Artificial intelligence predicts gestational diabetes risk i
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Computer models using machine learning and artificial intelligence successfully predicted gestational diabetes status among Chinese women using clinical data before 12 weeks’ gestation, 2 months earlier than previous models, data show.

Using electronic medical records data from a 2017 obstetrical database, researchers analyzed records from 16,819 women with a diagnosis of gestational diabetes, selecting variables for early gestational diabetes prediction such as sociodemographic characteristics, clinical variables and laboratory indexes during the first trimester. To evaluate the prediction model, researchers then analyzed data from 14,992 women using the 2018 obstetrical EMR, which served as a testing group.

“We used machine learning variable selection methods to screen for risk factors for early development of gestational diabetes,” the researchers wrote. “Of the 73 extracted variables, 17 variables were selected for our models, which included sociodemographic data, clinical characteristics, glucose metabolism, lipid metabolism and thyroid function.”

Of the 17 variables, researchers selected seven based on intra-variable correlation and clinical importance: age, family history of diabetes in a first-degree relative, multiple pregnancies, previous gestational diabetes history, fasting plasma glucose, HbA1c and triglycerides. The researchers used advanced machine learning approaches using the seven-variable data set and the 73-variable data set to build models predicting early gestational diabetes. The findings were published in The Journal of Clinical Endocrinology & Metabolism.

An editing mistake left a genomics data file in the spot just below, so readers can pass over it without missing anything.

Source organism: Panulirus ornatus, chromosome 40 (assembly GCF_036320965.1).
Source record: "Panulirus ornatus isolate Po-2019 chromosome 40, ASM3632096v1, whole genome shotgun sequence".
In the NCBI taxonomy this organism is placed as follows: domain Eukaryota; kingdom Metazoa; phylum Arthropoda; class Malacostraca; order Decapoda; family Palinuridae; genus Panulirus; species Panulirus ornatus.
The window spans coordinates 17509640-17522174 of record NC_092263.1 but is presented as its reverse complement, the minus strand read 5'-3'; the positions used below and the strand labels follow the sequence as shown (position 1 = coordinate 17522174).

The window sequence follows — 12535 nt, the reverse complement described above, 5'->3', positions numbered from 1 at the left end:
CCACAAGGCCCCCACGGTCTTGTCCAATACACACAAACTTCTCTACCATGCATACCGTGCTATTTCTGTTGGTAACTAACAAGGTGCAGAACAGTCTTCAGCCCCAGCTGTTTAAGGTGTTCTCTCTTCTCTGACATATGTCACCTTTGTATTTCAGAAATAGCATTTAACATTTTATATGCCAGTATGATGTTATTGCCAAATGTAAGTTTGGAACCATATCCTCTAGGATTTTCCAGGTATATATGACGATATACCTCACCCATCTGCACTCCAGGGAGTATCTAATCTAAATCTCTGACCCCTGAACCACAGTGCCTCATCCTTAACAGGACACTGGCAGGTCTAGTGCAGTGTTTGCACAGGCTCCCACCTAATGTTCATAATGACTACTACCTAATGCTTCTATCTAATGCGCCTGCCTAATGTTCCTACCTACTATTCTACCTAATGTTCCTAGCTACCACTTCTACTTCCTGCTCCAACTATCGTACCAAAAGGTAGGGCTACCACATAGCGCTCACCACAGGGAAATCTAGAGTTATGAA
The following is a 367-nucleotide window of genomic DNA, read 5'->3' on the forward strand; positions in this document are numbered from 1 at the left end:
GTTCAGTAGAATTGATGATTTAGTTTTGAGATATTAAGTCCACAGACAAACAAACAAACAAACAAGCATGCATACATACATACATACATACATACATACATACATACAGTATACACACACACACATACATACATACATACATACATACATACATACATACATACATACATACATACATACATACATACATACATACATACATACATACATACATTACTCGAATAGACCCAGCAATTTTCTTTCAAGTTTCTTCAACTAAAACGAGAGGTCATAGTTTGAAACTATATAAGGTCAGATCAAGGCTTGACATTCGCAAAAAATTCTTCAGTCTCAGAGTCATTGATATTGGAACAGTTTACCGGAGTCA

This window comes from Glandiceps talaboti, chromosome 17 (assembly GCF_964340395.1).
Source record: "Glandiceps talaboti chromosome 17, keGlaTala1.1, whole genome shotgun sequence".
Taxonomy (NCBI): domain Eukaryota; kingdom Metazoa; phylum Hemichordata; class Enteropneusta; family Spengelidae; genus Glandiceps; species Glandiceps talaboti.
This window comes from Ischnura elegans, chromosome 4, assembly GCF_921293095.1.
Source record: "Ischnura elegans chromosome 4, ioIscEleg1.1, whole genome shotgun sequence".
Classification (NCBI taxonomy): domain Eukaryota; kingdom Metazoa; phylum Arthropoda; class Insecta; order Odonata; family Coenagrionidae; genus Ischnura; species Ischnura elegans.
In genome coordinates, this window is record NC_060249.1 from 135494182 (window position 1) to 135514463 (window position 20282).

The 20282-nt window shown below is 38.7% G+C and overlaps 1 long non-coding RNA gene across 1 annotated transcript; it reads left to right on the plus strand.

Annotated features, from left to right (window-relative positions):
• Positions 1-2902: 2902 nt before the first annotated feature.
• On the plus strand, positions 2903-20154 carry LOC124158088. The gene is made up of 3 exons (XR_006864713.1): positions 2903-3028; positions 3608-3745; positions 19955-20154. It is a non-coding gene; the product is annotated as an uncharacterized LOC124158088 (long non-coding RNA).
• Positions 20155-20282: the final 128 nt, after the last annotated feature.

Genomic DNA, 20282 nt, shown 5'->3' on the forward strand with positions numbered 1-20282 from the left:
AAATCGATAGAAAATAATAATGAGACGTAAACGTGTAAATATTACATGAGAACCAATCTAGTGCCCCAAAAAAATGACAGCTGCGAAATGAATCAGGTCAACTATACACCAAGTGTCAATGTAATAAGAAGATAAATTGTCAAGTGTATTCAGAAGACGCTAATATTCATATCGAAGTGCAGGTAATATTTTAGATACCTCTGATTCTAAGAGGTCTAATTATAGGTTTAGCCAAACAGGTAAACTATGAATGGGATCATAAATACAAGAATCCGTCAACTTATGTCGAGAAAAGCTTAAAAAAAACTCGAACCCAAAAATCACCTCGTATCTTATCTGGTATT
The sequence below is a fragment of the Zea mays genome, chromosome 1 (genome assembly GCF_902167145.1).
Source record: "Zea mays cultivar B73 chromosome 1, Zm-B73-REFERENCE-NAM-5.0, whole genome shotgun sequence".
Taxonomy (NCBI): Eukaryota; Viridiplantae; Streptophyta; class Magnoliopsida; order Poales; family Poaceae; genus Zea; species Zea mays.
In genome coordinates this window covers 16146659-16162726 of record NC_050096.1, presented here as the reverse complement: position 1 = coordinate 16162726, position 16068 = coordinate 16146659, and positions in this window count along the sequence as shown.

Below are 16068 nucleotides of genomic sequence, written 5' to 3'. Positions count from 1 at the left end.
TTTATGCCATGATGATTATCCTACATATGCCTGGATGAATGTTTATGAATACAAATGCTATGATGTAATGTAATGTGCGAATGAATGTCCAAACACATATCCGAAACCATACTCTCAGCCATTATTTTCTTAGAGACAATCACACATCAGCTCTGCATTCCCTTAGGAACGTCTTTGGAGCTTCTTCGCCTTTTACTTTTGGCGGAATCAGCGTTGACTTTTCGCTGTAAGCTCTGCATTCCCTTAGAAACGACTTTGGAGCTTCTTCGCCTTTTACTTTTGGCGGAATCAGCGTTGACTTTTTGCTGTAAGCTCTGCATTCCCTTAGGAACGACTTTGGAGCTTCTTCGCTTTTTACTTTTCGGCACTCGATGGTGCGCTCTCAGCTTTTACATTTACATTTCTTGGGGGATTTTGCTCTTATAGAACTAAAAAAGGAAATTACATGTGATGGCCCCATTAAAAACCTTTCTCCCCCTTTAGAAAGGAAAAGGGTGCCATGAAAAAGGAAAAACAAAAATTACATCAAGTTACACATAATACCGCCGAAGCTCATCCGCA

The researchers found that the deep neural network model using 73 variables achieved high discriminative power, with area under the curve values of 0.8. The seven-variable logistic regression model also achieved effective discriminate power, with an AUC of 0.77.

Researchers found that low BMI ( 17 kg/m²) was associated with increased risk for gestational diabetes compared with a BMI in the range of 17 kg/m² to 18 kg/m², the minimum risk interval (11.8% vs. 8.7%).

The model demonstrated that total thyroxine and total triiodothyronine were superior to free T4 and free T3 in predicting gestational diabetes. The model also suggested that lipoprotein(a) was a promising predictive value, with an AUC of 0.66.

“Using a machine learning-based variable selection approach, 17 important gestational diabetes predictive variables were selected,” the researchers wrote. “These 17 indicators are worthy of in-depth study in the gestational diabetes field; in particular, lipoprotein(a) may be closely related with gestational diabetes. A seven-variable linear regression model was developed for more practical clinical applications.”

The researchers noted that further research is required to clarify the relationship among total T4, free T4 and gestational diabetes, as well as the relationship between excessively low BMI and gestational diabetes among Chinese women.

“The effect of the prediction model still needs to be verified by prospective studies,” researchers said. “Now we are conducting a multicenter randomized controlled study based on this predictive model. The research content is mainly to explore whether nutritional intervention can reduce the incidence of gestational diabetes among high-risk pregnant women.”